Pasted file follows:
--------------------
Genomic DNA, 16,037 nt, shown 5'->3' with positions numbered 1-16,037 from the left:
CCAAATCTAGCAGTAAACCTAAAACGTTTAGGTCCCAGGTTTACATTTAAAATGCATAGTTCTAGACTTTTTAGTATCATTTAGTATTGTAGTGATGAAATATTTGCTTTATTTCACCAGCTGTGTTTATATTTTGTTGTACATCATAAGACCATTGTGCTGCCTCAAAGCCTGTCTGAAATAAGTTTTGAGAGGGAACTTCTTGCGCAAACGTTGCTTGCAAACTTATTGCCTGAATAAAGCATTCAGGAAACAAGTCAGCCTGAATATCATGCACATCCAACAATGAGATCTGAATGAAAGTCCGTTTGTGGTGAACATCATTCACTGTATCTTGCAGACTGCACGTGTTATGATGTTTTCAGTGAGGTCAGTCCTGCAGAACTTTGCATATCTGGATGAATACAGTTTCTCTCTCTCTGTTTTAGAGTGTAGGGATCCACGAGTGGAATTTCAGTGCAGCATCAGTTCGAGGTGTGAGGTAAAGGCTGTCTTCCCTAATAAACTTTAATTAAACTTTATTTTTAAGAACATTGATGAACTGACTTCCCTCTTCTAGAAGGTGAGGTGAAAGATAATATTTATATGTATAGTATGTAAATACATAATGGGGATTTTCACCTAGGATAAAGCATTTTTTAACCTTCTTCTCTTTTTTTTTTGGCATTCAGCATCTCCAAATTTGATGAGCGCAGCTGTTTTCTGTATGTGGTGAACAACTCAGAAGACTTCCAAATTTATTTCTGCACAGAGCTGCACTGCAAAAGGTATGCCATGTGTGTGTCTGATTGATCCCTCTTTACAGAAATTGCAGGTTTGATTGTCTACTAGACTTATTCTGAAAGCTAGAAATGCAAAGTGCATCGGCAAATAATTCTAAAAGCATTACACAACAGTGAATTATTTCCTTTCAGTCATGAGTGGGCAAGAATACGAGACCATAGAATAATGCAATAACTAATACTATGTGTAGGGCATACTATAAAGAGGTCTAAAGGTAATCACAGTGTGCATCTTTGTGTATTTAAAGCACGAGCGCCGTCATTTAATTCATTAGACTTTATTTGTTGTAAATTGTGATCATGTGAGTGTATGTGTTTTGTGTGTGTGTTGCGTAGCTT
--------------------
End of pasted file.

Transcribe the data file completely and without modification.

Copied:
Genomic DNA, 16,037 nt, shown 5'->3' with positions numbered 1-16,037 from the left:
CCAAATCTAGCAGTAAACCTAAAACGTTTAGGTCCCAGGTTTACATTTAAAATGCATAGTTCTAGACTTTTTAGTATCATTTAGTATTGTAGTGATGAAATATTTGCTTTATTTCACCAGCTGTGTTTATATTTTGTTGTACATCATAAGACCATTGTGCTGCCTCAAAGCCTGTCTGAAATAAGTTTTGAGAGGGAACTTCTTGCGCAAACGTTGCTTGCAAACTTATTGCCTGAATAAAGCATTCAGGAAACAAGTCAGCCTGAATATCATGCACATCCAACAATGAGATCTGAATGAAAGTCCGTTTGTGGTGAACATCATTCACTGTATCTTGCAGACTGCACGTGTTATGATGTTTTCAGTGAGGTCAGTCCTGCAGAACTTTGCATATCTGGATGAATACAGTTTCTCTCTCTCTGTTTTAGAGTGTAGGGATCCACGAGTGGAATTTCAGTGCAGCATCAGTTCGAGGTGTGAGGTAAAGGCTGTCTTCCCTAATAAACTTTAATTAAACTTTATTTTTAAGAACATTGATGAACTGACTTCCCTCTTCTAGAAGGTGAGGTGAAAGATAATATTTATATGTATAGTATGTAAATACATAATGGGGATTTTCACCTAGGATAAAGCATTTTTTAACCTTCTTCTCTTTTTTTTTTGGCATTCAGCATCTCCAAATTTGATGAGCGCAGCTGTTTTCTGTATGTGGTGAACAACTCAGAAGACTTCCAAATTTATTTCTGCACAGAGCTGCACTGCAAAAGGTATGCCATGTGTGTGTCTGATTGATCCCTCTTTACAGAAATTGCAGGTTTGATTGTCTACTAGACTTATTCTGAAAGCTAGAAATGCAAAGTGCATCGGCAAATAATTCTAAAAGCATTACACAACAGTGAATTATTTCCTTTCAGTCATGAGTGGGCAAGAATACGAGACCATAGAATAATGCAATAACTAATACTATGTGTAGGGCATACTATAAAGAGGTCTAAAGGTAATCACAGTGTGCATCTTTGTGTATTTAAAGCACGAGCGCCGTCATTTAATTCATTAGACTTTATTTGTTGTAAATTGTGATCATGTGAGTGTATGTGTTTTGTGTGTGTGTTGCGTAGCTT